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Winter wheat’s planting picks up

by Special to The Commercial | January 17, 2021 at 2:46 a.m.
Winter wheat is harvested in a field farmed by Dalton and Carson North near McCracken, Kan., in this June 15, 2018, file photo.

Arkansas producers planted about 180,000 acres of winter wheat in the fall of 2020, according to a report released recently by the U.S. Department of Agriculture. The acreage is the highest for the state since 2017, when growers planted about 200,000 acres.

While the acreage represents an increase of more than 24% over 2019's plantings, Arkansas wheat acreage is still a fraction of what it was less than a decade ago, when growers planted about 680,000 acres in 2013, according to a news release.

Winter wheat seedings also increased modestly nationwide, rising 5% over 2019 acreage, to just shy of 32 million acres.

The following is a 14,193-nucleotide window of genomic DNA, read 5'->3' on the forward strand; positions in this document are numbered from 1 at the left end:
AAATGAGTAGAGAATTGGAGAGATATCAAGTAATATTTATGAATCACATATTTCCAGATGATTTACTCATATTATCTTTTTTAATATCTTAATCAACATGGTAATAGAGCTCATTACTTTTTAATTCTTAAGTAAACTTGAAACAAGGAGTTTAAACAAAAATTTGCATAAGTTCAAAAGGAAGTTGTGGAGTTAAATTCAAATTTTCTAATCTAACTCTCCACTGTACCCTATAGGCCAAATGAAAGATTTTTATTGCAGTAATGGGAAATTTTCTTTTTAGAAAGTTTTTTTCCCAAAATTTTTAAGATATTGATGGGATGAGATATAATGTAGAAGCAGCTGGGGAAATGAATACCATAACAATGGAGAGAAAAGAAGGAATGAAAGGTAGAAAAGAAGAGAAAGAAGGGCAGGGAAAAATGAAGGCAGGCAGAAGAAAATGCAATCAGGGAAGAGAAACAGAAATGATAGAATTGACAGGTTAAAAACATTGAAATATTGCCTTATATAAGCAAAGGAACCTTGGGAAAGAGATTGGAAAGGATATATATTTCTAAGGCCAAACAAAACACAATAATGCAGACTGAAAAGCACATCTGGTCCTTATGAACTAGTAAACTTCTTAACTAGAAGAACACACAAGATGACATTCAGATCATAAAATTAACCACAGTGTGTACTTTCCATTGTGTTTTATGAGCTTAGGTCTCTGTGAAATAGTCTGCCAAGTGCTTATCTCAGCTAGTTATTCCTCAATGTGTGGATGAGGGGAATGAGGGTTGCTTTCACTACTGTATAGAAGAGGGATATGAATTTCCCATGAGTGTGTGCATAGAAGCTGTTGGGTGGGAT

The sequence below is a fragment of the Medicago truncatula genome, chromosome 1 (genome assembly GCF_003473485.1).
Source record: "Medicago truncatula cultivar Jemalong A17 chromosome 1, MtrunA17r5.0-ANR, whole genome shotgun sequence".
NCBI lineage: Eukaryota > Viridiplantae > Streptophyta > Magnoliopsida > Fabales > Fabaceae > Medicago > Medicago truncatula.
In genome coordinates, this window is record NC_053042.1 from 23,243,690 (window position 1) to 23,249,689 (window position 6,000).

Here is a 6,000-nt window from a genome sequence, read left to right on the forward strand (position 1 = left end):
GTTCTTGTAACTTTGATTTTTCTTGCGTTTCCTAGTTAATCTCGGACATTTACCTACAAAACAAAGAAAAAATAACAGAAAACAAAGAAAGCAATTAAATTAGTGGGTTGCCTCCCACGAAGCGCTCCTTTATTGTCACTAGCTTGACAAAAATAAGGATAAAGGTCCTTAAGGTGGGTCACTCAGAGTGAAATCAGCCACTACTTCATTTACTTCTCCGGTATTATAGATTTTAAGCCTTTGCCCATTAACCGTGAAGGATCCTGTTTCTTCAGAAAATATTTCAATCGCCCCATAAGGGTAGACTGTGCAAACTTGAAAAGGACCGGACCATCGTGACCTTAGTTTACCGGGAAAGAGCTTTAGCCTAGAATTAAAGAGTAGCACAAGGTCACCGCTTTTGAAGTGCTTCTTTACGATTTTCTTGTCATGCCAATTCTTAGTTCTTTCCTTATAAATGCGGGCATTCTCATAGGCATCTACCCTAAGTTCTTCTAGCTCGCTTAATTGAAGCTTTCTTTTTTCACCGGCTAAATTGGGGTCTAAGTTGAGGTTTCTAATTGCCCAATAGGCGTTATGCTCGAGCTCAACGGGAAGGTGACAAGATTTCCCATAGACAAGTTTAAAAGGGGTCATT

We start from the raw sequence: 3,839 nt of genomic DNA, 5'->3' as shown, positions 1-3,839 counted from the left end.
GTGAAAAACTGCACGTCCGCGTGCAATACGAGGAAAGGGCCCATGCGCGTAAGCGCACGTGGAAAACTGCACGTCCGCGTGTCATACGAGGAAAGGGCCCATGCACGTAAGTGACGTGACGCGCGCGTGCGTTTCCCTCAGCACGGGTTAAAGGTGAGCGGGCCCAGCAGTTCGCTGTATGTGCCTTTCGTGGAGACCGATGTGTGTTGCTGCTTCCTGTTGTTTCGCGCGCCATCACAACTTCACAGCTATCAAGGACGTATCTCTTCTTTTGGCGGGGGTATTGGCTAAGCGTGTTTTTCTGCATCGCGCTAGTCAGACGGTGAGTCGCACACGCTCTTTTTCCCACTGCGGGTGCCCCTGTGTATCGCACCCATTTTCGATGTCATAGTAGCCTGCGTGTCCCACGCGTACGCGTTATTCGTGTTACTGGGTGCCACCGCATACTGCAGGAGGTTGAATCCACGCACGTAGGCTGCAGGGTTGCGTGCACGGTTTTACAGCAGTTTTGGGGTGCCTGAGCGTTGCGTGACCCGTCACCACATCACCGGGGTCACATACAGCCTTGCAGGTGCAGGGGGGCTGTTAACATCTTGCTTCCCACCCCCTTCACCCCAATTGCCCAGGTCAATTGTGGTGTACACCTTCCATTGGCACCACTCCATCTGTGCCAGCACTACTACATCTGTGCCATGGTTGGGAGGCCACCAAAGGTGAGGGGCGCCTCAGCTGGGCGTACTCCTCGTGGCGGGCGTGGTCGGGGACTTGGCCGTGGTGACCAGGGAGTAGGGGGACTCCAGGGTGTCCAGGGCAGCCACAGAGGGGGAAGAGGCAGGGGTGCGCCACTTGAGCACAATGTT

Scott Stiles, extension economist for the University of Arkansas System Division of Agriculture, said the increase in grain prices over the past several months likely contributed to growers' decision to plant more winter wheat.

"Like corn and soybeans, wheat prices have struggled the last few years," Stiles said. "The average producer price for wheat from 2016 to 2019 was $4.71. In most share lease arrangements, our growers need a price of $5.50 or better to cover input costs."

Stiles said that growers typically sell a given year's crop based on price signals from the Chicago Mercantile Exchange -- in this case, the 2021 crop will be based on the CME July 2021 futures contract.

"During the month of October, the July contract traded in a range of $5.69 to $6.25," Stiles said. "Futures continued to trade in a similar price range in November. Since then, the July contract has continued higher, trading to $6.60 this week, the highest level since December 2014."

Jason Kelley, extension wheat and feed grains agronomist for the Division of Agriculture, said the wet weather, and limited seed availability ultimately capped the state's total wheat production.

Kelley said that recently planted wheat acres in Arkansas appear to be off to a good start.

To learn more about extension programs in Arkansas, contact a local Cooperative Extension Service agent or visit www.uaex.edu.

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